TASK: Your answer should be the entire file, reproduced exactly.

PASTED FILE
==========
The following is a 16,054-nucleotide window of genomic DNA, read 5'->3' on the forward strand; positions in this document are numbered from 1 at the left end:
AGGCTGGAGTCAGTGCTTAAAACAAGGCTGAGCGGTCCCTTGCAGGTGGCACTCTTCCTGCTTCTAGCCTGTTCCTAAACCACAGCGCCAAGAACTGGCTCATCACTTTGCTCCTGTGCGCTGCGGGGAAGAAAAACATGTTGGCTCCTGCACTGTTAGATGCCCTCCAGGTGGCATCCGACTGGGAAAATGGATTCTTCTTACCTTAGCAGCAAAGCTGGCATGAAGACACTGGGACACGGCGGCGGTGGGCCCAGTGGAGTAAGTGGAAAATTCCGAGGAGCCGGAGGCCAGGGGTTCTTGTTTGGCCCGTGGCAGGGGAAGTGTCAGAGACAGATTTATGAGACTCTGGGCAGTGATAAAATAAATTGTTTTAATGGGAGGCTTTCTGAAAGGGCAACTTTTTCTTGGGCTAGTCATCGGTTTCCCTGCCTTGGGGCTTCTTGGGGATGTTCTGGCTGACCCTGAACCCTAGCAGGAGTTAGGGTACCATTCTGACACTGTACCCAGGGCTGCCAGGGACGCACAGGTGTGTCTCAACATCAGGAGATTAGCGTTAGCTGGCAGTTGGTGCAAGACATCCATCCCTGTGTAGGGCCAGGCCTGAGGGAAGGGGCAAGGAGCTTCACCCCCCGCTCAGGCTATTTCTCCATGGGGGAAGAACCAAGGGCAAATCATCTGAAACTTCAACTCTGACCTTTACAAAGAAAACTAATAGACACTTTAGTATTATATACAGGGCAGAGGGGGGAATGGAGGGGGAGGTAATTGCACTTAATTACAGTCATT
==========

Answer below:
The following is a 16,054-nucleotide window of genomic DNA, read 5'->3' on the forward strand; positions in this document are numbered from 1 at the left end:
AGGCTGGAGTCAGTGCTTAAAACAAGGCTGAGCGGTCCCTTGCAGGTGGCACTCTTCCTGCTTCTAGCCTGTTCCTAAACCACAGCGCCAAGAACTGGCTCATCACTTTGCTCCTGTGCGCTGCGGGGAAGAAAAACATGTTGGCTCCTGCACTGTTAGATGCCCTCCAGGTGGCATCCGACTGGGAAAATGGATTCTTCTTACCTTAGCAGCAAAGCTGGCATGAAGACACTGGGACACGGCGGCGGTGGGCCCAGTGGAGTAAGTGGAAAATTCCGAGGAGCCGGAGGCCAGGGGTTCTTGTTTGGCCCGTGGCAGGGGAAGTGTCAGAGACAGATTTATGAGACTCTGGGCAGTGATAAAATAAATTGTTTTAATGGGAGGCTTTCTGAAAGGGCAACTTTTTCTTGGGCTAGTCATCGGTTTCCCTGCCTTGGGGCTTCTTGGGGATGTTCTGGCTGACCCTGAACCCTAGCAGGAGTTAGGGTACCATTCTGACACTGTACCCAGGGCTGCCAGGGACGCACAGGTGTGTCTCAACATCAGGAGATTAGCGTTAGCTGGCAGTTGGTGCAAGACATCCATCCCTGTGTAGGGCCAGGCCTGAGGGAAGGGGCAAGGAGCTTCACCCCCCGCTCAGGCTATTTCTCCATGGGGGAAGAACCAAGGGCAAATCATCTGAAACTTCAACTCTGACCTTTACAAAGAAAACTAATAGACACTTTAGTATTATATACAGGGCAGAGGGGGGAATGGAGGGGGAGGTAATTGCACTTAATTACAGTCATT